A White House meeting between Canadian Prime Minister Stephen Harper and President Obama on Sept. 16 did not produce an agreement to resolve Canada’s concerns over the American Recovery and Reinvestment Act’s “Buy American” provisions. But Obama said the two sides are trying to find ways to ease the problem. Canada has made a proposal that it hopes will lead to a deal, and the U.S. is evaluating it.

Canada contends that its manufacturers have been harmed by ARRA’s restrictions on non-U.S-made steel and manufactured products in projects financed by the stimulus package. A particular focus is projects administered by states and localities in sectors such as water and wastewater facilities. The U.S. Chamber of Commerce also is worried that the Canadians will retailiate with restrictive moves against U.S. companies.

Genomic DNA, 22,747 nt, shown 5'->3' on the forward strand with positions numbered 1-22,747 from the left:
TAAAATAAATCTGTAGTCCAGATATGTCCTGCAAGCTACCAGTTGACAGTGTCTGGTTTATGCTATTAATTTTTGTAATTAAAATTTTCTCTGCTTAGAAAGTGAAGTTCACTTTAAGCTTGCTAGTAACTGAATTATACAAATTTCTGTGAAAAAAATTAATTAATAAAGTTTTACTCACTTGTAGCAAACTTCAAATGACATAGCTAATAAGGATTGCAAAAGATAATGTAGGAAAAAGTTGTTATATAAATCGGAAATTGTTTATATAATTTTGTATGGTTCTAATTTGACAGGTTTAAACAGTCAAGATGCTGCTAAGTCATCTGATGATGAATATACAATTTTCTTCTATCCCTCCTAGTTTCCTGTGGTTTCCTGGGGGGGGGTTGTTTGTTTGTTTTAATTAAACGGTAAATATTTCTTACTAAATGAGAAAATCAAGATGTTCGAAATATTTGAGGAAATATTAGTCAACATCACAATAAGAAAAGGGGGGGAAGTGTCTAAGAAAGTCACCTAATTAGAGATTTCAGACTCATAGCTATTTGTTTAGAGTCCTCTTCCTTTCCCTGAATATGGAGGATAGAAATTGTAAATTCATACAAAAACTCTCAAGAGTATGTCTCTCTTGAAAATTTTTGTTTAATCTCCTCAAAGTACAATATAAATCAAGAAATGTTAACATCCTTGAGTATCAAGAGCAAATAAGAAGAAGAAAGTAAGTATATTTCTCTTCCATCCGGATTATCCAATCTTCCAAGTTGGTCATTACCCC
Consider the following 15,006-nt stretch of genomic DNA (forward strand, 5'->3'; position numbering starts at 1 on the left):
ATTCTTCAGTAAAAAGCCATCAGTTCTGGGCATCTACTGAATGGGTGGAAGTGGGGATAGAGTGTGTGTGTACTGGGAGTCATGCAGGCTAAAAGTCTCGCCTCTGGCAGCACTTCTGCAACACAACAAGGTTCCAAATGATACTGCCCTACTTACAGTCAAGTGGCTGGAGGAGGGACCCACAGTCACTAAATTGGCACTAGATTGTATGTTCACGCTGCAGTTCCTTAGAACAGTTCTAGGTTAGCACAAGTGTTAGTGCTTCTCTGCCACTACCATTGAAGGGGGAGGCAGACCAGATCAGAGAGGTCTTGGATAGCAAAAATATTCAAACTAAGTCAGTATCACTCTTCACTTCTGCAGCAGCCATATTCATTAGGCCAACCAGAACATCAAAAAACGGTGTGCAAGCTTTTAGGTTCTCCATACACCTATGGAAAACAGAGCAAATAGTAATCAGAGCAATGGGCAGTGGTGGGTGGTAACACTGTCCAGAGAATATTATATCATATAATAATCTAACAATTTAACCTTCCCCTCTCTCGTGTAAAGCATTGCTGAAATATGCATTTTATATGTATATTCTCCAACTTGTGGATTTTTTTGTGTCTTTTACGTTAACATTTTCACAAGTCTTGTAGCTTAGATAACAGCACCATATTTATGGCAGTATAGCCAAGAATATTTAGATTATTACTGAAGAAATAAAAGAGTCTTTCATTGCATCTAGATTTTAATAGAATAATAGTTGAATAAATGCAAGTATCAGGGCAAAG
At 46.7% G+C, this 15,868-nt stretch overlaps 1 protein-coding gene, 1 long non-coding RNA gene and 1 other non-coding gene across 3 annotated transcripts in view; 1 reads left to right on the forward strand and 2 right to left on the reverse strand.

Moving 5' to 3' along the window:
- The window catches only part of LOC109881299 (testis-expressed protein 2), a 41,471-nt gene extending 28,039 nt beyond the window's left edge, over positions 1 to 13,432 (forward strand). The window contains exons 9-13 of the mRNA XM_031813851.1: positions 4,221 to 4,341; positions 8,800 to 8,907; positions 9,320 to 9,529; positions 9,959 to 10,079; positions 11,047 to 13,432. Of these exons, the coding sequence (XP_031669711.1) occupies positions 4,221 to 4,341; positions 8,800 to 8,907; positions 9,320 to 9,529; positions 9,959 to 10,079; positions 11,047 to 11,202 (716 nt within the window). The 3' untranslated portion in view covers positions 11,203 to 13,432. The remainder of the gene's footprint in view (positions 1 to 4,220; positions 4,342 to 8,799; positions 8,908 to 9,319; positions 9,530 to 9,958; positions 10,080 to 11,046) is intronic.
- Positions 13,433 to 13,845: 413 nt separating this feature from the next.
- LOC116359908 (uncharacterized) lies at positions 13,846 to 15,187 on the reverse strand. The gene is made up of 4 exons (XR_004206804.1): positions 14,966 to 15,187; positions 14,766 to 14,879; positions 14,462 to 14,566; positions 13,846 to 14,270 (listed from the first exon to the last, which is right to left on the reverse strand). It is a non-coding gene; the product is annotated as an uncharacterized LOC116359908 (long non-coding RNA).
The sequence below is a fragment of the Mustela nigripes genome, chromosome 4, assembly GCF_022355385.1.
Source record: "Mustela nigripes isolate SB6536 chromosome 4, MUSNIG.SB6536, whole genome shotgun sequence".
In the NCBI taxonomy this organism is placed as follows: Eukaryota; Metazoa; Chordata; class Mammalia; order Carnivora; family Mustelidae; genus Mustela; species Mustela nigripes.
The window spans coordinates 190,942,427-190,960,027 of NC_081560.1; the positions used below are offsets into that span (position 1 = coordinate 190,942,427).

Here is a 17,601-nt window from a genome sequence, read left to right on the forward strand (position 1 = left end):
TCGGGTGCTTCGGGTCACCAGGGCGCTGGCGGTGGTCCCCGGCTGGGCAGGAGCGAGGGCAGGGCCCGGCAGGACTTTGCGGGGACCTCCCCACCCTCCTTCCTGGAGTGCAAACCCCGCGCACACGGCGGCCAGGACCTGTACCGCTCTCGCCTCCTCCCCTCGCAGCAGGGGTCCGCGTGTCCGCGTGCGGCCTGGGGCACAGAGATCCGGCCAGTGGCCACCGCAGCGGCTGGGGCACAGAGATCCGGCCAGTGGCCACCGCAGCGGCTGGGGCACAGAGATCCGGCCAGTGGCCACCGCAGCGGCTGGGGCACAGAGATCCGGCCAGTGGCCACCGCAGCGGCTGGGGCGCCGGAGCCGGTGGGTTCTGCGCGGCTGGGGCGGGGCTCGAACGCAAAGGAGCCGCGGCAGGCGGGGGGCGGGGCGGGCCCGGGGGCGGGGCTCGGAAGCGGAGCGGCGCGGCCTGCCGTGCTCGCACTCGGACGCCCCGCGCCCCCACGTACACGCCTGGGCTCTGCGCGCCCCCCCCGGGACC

Canadian International Trade Minister Stockwell Day has written a letter to U.S. Trade Representative Ron Kirk, outlining a proposed solution. It reportedly seeks a waiver for Canada of ARRA’s Buy American provision, in exchange for U.S. access to purchases made by Canadian provinces, territories and major cities for a period of time.

A USTR spokeswoman says, “We are currently studying Canada’s proposal,” but she declined to provide further details.

Obama said “U.S.-Canadian trade continues to be robust....There is no prospect of any budding trade wars between our two countries.” He said Buy American matters “are legitimate issues” but added that they “should not be considered the dominant element of our economic relationship.”

Harper voiced similar views. He said Buy American problems “are important irritants” and “are having some real impacts,” but added that “they are relatively small compared to the overall scale of Canadian-American trade.”